The removal of chemical weapons from Syria may be delayed slightly due to the difficulties of operating during a civil war, the head of the global chemicals weapon watchdog OPCW said on Monday.
Any hold-up should be small, though, and the mid-2014 deadline to destroy these weapons remains realistic, said Ahmet Uzumcu, whose Organization for the Prohibition of Chemical Weapons (OPCW) has been charged with supervising the destruction of Syria's chemical arsenal.
The most dangerous chemical weapons have to be removed by Dec. 31 while weapons in a second category have to be shipped out by Feb. 5.
“In view of the circumstances in this country, it will be quite difficult to meet this timeline,” said Uzumcu, who also is in Oslo to accept the 2013 Nobel Peace Prize. “There are very demanding timelines that we want to fulfill and I'm confident that the deadline of end of June next year [to destroy the weapons] will be met.”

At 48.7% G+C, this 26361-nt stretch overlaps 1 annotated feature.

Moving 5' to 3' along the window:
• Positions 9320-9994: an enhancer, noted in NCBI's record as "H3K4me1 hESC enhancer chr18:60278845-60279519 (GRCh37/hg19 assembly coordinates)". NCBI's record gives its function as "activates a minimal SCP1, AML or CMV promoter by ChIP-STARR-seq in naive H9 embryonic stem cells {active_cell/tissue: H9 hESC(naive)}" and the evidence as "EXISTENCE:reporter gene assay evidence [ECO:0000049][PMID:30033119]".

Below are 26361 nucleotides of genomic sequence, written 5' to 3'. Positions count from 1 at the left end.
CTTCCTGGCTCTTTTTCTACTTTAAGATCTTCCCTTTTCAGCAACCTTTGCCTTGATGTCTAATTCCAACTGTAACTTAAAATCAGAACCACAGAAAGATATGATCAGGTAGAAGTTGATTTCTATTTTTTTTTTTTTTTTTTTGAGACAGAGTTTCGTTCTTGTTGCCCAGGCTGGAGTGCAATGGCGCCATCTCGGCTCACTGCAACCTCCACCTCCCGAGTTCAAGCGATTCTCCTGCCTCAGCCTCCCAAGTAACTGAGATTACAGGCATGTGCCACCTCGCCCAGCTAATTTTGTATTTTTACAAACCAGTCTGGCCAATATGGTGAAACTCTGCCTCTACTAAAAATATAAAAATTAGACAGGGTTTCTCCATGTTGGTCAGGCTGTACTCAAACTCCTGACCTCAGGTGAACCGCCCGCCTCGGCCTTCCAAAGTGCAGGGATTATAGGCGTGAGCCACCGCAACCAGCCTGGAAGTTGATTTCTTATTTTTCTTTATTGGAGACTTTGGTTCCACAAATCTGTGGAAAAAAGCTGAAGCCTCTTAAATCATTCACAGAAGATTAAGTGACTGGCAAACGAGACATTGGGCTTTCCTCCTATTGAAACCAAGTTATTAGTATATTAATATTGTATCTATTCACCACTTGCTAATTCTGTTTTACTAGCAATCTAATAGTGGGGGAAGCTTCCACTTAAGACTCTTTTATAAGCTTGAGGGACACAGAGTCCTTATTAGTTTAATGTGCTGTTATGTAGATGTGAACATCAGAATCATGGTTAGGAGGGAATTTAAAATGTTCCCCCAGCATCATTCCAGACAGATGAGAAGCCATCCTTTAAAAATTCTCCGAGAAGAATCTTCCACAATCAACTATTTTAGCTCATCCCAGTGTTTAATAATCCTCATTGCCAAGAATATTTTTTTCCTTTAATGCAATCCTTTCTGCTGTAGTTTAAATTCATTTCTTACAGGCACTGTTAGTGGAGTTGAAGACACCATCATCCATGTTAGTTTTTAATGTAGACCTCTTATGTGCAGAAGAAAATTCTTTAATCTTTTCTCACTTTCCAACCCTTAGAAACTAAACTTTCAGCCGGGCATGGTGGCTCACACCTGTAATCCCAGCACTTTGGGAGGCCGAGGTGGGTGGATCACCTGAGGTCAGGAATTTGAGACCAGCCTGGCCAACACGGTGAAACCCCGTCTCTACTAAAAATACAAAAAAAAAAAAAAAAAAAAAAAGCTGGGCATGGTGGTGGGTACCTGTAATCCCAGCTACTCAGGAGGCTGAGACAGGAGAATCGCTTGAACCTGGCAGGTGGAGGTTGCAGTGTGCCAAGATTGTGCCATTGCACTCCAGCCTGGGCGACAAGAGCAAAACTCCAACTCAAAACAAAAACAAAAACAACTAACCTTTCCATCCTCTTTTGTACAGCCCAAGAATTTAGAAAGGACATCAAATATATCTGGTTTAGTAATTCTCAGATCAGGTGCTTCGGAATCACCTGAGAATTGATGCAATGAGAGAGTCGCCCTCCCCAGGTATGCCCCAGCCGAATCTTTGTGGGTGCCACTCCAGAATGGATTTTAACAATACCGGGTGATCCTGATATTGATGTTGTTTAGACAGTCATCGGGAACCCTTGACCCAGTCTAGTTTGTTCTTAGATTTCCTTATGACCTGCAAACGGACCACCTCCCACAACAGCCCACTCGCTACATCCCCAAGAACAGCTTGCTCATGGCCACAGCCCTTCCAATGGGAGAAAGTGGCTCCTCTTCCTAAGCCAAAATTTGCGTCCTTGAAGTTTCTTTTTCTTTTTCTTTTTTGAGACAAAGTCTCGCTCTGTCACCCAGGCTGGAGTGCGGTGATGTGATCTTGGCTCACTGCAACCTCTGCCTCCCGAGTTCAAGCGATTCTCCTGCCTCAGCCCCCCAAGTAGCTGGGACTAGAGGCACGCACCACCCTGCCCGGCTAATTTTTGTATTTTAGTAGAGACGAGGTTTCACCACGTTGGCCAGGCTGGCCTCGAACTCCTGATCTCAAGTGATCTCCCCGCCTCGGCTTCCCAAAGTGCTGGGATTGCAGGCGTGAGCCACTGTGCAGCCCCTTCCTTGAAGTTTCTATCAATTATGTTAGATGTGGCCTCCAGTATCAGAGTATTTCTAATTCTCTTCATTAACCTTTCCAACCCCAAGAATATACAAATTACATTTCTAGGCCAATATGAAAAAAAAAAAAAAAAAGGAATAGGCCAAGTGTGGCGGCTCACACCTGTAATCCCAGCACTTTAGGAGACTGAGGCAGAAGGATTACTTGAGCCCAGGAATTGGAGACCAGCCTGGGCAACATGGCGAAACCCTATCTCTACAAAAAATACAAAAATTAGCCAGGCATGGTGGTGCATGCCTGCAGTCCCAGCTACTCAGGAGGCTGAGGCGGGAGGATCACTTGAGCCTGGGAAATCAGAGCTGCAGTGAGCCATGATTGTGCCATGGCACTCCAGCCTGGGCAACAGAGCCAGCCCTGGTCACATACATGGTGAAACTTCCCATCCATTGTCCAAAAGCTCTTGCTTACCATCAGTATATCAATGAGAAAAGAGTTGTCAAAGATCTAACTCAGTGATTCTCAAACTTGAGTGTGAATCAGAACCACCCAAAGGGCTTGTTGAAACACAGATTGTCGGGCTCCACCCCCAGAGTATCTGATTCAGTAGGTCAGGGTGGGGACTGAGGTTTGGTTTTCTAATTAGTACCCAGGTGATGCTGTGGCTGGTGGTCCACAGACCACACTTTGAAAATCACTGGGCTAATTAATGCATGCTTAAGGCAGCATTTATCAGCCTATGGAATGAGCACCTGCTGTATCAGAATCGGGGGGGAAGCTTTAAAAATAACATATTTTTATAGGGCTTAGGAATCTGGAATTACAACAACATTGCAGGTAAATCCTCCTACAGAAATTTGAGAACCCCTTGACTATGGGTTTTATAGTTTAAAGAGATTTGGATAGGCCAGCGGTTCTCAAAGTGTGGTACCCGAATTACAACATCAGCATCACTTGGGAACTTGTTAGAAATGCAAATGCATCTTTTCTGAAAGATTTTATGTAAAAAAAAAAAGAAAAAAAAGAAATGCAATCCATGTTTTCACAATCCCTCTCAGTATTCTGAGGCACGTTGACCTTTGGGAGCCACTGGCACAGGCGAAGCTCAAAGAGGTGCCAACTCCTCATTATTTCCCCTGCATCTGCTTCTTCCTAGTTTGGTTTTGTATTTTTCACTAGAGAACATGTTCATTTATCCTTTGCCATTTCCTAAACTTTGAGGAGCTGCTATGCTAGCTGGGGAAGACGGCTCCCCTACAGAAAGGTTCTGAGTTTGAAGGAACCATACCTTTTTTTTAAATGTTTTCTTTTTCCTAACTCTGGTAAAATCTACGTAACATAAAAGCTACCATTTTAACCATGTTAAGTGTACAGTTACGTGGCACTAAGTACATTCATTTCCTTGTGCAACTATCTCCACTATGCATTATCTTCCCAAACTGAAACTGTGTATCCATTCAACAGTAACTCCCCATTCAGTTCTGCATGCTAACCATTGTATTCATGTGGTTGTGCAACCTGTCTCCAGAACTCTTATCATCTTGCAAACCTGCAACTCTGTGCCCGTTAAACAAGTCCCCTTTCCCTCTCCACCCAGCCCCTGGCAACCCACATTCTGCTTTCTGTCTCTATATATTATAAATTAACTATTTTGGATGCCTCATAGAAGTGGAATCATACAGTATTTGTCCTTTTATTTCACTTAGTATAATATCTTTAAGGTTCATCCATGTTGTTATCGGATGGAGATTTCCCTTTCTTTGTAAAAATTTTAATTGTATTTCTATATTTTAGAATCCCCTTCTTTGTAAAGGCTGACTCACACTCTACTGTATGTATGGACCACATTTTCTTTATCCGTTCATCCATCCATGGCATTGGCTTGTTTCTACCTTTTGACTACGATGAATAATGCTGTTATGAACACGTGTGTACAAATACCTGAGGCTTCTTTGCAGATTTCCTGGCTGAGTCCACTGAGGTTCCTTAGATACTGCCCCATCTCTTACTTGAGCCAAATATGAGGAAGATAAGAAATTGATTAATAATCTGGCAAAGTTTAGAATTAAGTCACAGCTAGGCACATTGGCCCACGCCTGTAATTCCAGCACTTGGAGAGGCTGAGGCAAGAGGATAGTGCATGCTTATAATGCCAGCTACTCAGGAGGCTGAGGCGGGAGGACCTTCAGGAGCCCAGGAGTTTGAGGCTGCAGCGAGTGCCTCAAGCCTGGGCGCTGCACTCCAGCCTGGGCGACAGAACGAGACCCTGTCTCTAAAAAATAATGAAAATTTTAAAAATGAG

The Hague-based OPCW was given the task of overseeing destruction of Syria's chemical weapons stocks following a sarin gas attack on the outskirts of Damascus in August which killed hundreds of people. The deal, in part brokered by Russia, averted U.S. missile strikes.
Uzumcu said difficulties included security, particularly on secondary and access roads to various facilities, and the strict verification process that required extensive cooperation with the administration of Syrian President Bashar al-Assad.